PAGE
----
Under Your Skin:
What You Donít Know About Dermal Exposures Can Make You Sick

Imagine trying to shield your workers from air-borne chemicals without the benefit of air monitors, permissible exposure limits, ventilation designs, or certified, fit-tested respirators. No way to detect noxious fumes. No values by which to gauge safe levels. No assurance that workersí equipment is actually protecting them. Talk about making your job difficult! Respiratory protection would be near impossible. Yet this is just what youíre up against trying to detect and control hidden hazards that get at workers through their skin.

More than 100 chemicals with OSHA permissible exposure limits for inhalation hazards are also known skin permeants. Like the effects of breathing toxic fumes, when one of these substances is absorbed into the blood stream through the skin, the result can be serious; kidney or liver disease, neurological or reproductive disorders, or cancer.

For instance, about a teaspoonful of styrene (3 milliliters) splashed on a workerís skin can deliver the same dose as the eight-hour inhalation exposure limit-50 parts per million. Just touching a surface contaminated with 1.5 micrograms per square centimeter of the suspected carcinogen acrylamide (a quantity about one-millionth the weight of a paper clip) could equal inhaling one dayís permissible exposure limit, 0.03 milligrams per cubic meter.

But other than a "skin notation" alongside the PEL for permeating chemicals, OSHA offers nothing to help safety and health pros trying to deal with dermal exposures. No limits tell you how much of a chemical can safely contact workersí skin. And even if skin exposure levels were established, no tool like an air monitor exists to measure them.

Likewise, no NIOSH standard, like the one the agency recently updated for respiratory protective equipment, exists to help managers sort through the variety of glove materials available.

NIOSH researcher Mark Boeniger calls the inattention to dermal exposures "one of the greatest failures of OSHA and NIOSH." Other skin experts accuse universities of contributing to the problem by glossing over dermal absorption when training young health and safety professionals.

"If you talk to 100 industrial hygienists, 95 percent of them will know what their plantís airborne exposures are," says dermal absorption expert Tom Klingner. "But ask them whether theyíre protecting workers from dermal exposures and they have no idea." Industrial hygiene graduate students have told Klingner they learned more about dermal exposures during a half-hour conversation with him than they did during their grad school career.

The price of ignorance is that many workers are left with only Mother Natureís thin line of defense. Little more than their skins own stratum corneum (a protective layer no thicker than a strand of hair) comes between them and the toxics they touch. Whatís worse is that some common ways to protect skin such as wearing gloves, applying barrier creams, and scrubbing clean after work doesnít always do the job. In fact, they can raise the risks of dermal absorption.

Thereís no question industry needs help protecting workersí skin. The health effects of dermal absorption are so difficult to trace and can take so long, sometimes a lifetime to detect, that illness data is impossible to collect. OSHA doesnít know how many people are exposed to skin permeating chemicals at work. But the fact that dermal diseases and disorders like dermatitis were long the most often reported job illness in the U.S., only recently displaced by cumulative trauma disorders, indicates that skin protection is overlooked in more than a few workplaces.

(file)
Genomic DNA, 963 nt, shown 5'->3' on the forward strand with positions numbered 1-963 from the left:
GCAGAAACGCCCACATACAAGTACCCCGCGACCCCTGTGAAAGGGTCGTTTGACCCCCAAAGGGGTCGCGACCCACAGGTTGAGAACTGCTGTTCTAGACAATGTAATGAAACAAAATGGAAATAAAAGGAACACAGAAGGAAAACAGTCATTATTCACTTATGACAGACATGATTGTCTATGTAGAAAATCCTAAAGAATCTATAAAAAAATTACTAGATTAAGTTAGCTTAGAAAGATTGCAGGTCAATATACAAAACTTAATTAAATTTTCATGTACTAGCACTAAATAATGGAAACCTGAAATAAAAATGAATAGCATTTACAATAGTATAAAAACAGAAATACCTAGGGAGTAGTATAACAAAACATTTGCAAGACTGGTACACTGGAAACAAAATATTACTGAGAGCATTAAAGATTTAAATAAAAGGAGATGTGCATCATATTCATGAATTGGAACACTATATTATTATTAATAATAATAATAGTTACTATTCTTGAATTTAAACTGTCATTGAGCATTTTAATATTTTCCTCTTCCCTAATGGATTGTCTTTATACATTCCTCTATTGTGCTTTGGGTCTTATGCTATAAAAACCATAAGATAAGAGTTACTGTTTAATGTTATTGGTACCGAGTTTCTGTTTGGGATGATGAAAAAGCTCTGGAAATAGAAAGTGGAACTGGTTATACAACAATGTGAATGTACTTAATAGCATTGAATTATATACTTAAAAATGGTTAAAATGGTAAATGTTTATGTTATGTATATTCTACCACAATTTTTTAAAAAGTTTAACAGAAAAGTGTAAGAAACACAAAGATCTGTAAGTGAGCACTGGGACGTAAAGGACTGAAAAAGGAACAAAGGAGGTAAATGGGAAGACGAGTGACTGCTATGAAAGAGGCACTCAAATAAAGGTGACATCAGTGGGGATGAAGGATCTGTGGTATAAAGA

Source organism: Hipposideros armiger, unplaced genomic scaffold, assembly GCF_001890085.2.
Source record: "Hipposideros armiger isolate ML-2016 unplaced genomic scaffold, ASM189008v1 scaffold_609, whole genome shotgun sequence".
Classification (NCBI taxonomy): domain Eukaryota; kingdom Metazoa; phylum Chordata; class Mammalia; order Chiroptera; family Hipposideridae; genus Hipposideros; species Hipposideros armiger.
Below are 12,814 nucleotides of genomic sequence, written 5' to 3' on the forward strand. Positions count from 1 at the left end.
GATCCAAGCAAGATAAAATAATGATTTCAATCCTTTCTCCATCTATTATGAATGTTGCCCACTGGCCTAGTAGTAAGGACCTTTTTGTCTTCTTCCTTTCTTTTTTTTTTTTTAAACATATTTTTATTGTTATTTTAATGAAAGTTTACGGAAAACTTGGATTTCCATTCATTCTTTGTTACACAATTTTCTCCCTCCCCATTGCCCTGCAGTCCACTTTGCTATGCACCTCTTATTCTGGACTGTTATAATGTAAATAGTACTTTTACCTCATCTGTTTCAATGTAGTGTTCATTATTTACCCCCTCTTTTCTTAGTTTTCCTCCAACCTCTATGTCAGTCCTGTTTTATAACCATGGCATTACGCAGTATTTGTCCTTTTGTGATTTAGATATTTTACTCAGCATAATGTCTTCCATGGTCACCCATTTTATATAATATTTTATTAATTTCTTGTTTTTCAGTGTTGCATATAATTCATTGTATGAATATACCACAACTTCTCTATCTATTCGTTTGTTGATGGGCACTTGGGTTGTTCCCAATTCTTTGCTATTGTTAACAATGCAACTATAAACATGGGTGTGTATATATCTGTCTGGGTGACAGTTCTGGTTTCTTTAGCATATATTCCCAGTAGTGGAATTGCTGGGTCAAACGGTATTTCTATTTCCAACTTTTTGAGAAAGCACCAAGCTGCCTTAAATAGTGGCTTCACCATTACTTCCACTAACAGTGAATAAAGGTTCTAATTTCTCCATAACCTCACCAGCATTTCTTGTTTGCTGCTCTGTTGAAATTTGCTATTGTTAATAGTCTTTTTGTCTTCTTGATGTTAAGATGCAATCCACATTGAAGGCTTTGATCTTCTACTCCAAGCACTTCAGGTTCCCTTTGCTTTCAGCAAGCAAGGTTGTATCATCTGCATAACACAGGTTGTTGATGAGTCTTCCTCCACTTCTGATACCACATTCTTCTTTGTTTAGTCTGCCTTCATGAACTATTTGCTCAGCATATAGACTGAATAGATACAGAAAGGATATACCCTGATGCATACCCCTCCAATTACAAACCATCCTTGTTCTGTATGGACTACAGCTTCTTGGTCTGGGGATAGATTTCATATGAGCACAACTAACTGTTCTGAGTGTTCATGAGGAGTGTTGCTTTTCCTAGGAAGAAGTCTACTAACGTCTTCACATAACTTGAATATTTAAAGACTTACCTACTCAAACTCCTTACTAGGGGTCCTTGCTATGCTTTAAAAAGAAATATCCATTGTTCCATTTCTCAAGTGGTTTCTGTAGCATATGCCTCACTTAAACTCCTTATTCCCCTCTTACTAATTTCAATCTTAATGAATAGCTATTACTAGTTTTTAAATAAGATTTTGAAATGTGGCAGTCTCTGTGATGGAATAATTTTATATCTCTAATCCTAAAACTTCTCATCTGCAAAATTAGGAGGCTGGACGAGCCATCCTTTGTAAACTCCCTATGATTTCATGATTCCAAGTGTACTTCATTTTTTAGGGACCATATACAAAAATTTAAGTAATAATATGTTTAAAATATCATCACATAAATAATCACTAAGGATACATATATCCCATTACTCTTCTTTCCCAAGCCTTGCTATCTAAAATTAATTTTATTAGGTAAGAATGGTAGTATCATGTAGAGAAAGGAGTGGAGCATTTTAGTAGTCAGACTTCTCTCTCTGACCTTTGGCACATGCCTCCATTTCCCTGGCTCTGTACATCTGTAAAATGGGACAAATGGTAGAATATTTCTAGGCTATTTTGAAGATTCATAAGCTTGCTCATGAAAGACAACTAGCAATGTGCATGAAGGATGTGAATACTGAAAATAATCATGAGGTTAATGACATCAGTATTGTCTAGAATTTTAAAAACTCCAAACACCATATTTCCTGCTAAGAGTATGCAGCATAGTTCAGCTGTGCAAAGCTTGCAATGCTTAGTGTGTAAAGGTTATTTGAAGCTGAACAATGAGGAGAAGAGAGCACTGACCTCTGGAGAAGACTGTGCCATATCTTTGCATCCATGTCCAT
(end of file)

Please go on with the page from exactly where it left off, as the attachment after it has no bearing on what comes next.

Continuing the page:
Detecting Dermal Exposures

Until NIOSH findings, EPA data gathering, or OSHA standards offer any real guidance, youíre on your own. Your task is indeed daunting: dermal dangers can be as obvious as a chemical splash on a torn glove, or as inconspicuous as contaminated safety glasses rubbing the thin skin behind the ears.

Just getting workers to comprehend dermal absorption can be difficult. Inhalation exposures are easy enough to understand. Everyone knows a sneeze can pass a cold through the air. Most people recognize the dangers of breathing cigarette smoke. So itís not a stretch to make the case that chemical contaminated air can be bad for you. But good luck convincing a worker that holding a carbon disulfide contaminated tool in a bare hand day after day can damage his sperm.

Tom Klingner recalls the irony of watching a gardener spray pesticides on flowers outside an industrial hygienistsí convention in Anaheim, Cal., two years ago. "The guy wore hip boots and gloves while he sprayed. When he was done, he went to his truck, pulled off a glove, and then yanked off the other glove and both boots with his bare hands." Providing protective clothing isnít enough, Klingner says. Educating workers and changing their behavior is the other half of the battle.

Trickier still can be the task of tracking the source when employees are dermally exposed. In the poly-urethane industry, where the suspected bladder carcinogen methylene bischloro aniline (MOCA) is a common hazard, the Polyurethane Manufacturers Association has long supported voluntary urine monitoring to detect exposures. Klingnerís firm, Colormetric Laboratories in Des Plaines, Ill., runs urine tests for several polyurethane clients who he says have "set the standard for all industries." Consider a few of his sleuthing stories:

Solutions for these cases were simple: encase paperwork in plastic folders that get removed before passing along from the plant to the office; paint tools used in contaminated areas red as a warning to don gloves; and keep reusable PPE clean and use disposable shoe covers for chemical splashes. The real challenge is educating workers to prevent the exposures in the first place.

These dos and doníts can help minimize risks to the skin: